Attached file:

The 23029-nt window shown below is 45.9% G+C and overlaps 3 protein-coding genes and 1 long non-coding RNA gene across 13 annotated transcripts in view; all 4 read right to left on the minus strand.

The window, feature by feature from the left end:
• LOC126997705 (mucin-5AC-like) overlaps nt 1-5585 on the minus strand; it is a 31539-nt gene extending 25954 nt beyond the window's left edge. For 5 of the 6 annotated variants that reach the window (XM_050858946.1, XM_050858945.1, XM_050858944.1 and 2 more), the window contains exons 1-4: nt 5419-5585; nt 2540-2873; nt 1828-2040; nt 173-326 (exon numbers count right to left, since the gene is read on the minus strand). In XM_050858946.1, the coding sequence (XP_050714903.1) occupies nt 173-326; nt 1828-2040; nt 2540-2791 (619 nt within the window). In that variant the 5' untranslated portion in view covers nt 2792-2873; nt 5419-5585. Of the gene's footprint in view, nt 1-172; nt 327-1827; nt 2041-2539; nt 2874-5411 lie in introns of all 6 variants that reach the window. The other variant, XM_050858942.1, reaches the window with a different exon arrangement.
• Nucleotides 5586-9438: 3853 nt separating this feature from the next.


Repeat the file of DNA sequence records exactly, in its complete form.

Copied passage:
The 23029-nt window shown below is 45.9% G+C and overlaps 3 protein-coding genes and 1 long non-coding RNA gene across 13 annotated transcripts in view; all 4 read right to left on the minus strand.

The window, feature by feature from the left end:
• LOC126997705 (mucin-5AC-like) overlaps nt 1-5585 on the minus strand; it is a 31539-nt gene extending 25954 nt beyond the window's left edge. For 5 of the 6 annotated variants that reach the window (XM_050858946.1, XM_050858945.1, XM_050858944.1 and 2 more), the window contains exons 1-4: nt 5419-5585; nt 2540-2873; nt 1828-2040; nt 173-326 (exon numbers count right to left, since the gene is read on the minus strand). In XM_050858946.1, the coding sequence (XP_050714903.1) occupies nt 173-326; nt 1828-2040; nt 2540-2791 (619 nt within the window). In that variant the 5' untranslated portion in view covers nt 2792-2873; nt 5419-5585. Of the gene's footprint in view, nt 1-172; nt 327-1827; nt 2041-2539; nt 2874-5411 lie in introns of all 6 variants that reach the window. The other variant, XM_050858942.1, reaches the window with a different exon arrangement.
• Nucleotides 5586-9438: 3853 nt separating this feature from the next.